A heated conversation ensued the other day after, whilst talking to the most Christmassy man I know (a man who, for the last however many years, has been the local Santa Claus), as to the greatest Christmas film of all time.
He insisted upon Elf, a film which, astonishingly, has yet to make it into one of our VH advent calendars.
I said Gremlins.
What followed was the classic debate as to what makes a “Christmas Film”, as opposed to a film simply set at Christmas. There are obvious contenders in both camps. Elf, clearly, is a Christmas film. There’s Santa, there’s presents, there’s a full-on assault to the senses of all things holly-jolly. Trading Places, meanwhile, is a film simply set at Christmas.
And then there’s Die Hard…
For me, Gremlins is part of the great check-list of Christmas viewing. Admittedly, my list is somewhat eclectic; Nightmare Before Christmas, Love Actually, and, of course, as discussed last year Jack Frost 2: Revenge of the Mutant Killer Snowman.
A unique combination of morality story, blatant commercialism and Cold War propaganda, Joe Dante’s film is one of the most bizarrely iconic films of the utterly iconic Eighties.
The film sees family man and hopeless inventor Rand Peltzer (Hoyt Axton) determined to find the perfect Christmas present for his son, Billy (Zach Galligan). After stumbling across a creepy little store in Chinatown, he unwittingly unleashes hell upon the small town of Kingston Falls when he brings home the seemingly sweet and innocent mogwai, Gizmo.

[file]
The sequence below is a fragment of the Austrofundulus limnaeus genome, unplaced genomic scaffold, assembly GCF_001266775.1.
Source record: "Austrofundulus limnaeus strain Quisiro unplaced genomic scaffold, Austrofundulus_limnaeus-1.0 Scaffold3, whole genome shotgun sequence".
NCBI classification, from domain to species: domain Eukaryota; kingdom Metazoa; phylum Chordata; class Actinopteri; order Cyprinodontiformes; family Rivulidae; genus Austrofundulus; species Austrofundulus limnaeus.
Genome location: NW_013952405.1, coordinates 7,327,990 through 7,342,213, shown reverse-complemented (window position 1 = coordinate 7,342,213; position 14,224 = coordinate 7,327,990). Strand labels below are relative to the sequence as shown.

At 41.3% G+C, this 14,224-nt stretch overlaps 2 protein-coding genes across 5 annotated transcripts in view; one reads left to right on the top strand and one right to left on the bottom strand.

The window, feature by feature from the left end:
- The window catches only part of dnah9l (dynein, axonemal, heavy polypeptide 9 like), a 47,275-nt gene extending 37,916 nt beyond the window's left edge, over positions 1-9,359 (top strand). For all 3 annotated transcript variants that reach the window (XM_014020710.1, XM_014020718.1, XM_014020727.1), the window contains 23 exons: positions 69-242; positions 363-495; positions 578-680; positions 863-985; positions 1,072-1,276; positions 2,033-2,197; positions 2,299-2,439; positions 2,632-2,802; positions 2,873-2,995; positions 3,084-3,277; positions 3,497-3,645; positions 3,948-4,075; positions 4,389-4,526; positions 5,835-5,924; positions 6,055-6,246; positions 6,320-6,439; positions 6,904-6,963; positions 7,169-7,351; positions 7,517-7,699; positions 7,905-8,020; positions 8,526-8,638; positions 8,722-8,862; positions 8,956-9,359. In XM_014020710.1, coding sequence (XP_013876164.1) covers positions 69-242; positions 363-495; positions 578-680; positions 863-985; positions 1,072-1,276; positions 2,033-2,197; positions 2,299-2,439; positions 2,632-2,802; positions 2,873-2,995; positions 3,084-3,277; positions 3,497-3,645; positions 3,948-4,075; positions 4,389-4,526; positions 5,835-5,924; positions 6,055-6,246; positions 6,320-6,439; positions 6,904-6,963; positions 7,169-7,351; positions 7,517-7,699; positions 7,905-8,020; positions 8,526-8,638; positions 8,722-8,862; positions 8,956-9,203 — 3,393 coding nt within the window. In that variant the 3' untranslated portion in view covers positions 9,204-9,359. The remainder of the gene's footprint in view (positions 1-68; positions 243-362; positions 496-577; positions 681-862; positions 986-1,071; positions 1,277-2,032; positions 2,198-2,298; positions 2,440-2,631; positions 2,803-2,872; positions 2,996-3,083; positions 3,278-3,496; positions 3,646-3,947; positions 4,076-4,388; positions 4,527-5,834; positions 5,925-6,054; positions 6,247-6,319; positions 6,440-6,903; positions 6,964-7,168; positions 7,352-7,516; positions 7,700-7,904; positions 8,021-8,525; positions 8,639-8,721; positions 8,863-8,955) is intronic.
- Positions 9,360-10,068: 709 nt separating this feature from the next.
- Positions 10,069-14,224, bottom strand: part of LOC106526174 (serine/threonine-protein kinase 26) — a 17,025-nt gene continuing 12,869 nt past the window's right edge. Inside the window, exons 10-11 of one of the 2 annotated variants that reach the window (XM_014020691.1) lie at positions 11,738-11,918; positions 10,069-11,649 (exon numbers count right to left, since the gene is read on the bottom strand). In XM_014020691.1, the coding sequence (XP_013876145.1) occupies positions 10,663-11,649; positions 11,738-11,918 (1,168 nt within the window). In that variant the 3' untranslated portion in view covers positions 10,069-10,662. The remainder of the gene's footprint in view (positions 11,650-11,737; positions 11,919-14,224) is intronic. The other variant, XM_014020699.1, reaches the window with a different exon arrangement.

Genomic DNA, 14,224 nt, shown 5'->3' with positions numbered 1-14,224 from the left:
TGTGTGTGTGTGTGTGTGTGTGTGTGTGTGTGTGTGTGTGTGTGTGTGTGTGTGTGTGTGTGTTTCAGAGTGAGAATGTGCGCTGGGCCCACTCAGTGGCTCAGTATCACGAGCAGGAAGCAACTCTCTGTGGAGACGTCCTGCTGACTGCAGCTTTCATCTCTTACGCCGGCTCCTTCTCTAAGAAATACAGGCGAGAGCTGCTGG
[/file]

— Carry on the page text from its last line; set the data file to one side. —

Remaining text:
Three rules: Don’t get them wet, don’t feed them after midnight, and don’t expose them to sunlight.
Accidentally spilling a glass of water on the furry critter, Billy suddenly finds himself the minder of a brood of mischievous furbies who, after sneakily getting themselves fed in the early hours of the morning, transform into demonic little monsters intent only on destruction.
Sure, it’s not exactly Christmassy after the initial gift-giving, and, aside from Billy himself, there doesn’t seem to be a single resident of Kingston Falls who actually likes Christmas; the legendary Dick Miller hates all things non-American (there’s our little Cold War representation for you), Polly Holliday’s Mrs. Deagle is the reincarnation of Bedford Falls’ evil bank manager Potter, and the beautiful Phoebe Cates still steals my heart every year with her retelling of The Year Daddy Never Came Home. But surely that’s the hallmark of a great Christmas movie? Amidst negativity (and what could be worse than little green men destroying your town?), one boy’s determination to have a perfect Christmas wins out in the end.
Add to this the fact that for years after, kids across the globe were clamouring for Gizmo dolls, a craze reinvigorated by the even-more-adorable Gizmo of Gremlins 2. Take that, Turbo Man!
There have been Christmas-themed horror movies since time immemorial, whether it be the genius of Krampus, or the festering festive shite that is the likes of Black Christmas or Silent Night, Deadly Night. But what makes Gremlins special is that it has heart. It’s a character-driven family film with set rules and a feel-good moral. And, by the end, even the most anti-holiday Phoebe Cates feels the joy of Christmas in her pretty little heart.
Just look at her… Oh Phoebe… Please come back to movies…
So, yeah. It’s a freakin’ Christmas film, Paul. And it’s a damn sight better than most of the other festive turds out there.
And remember; the next time your air-conditioner goes on the fritz, or your washing machine blows up, or your video recorder conks out, before you call the repairman, turn on all the lights. Check all the closets and cupboards. Look under all the beds. ‘Cause you never can tell. There just might be a gremlin in your house…
Merry Christmas from all of us here at VultureHound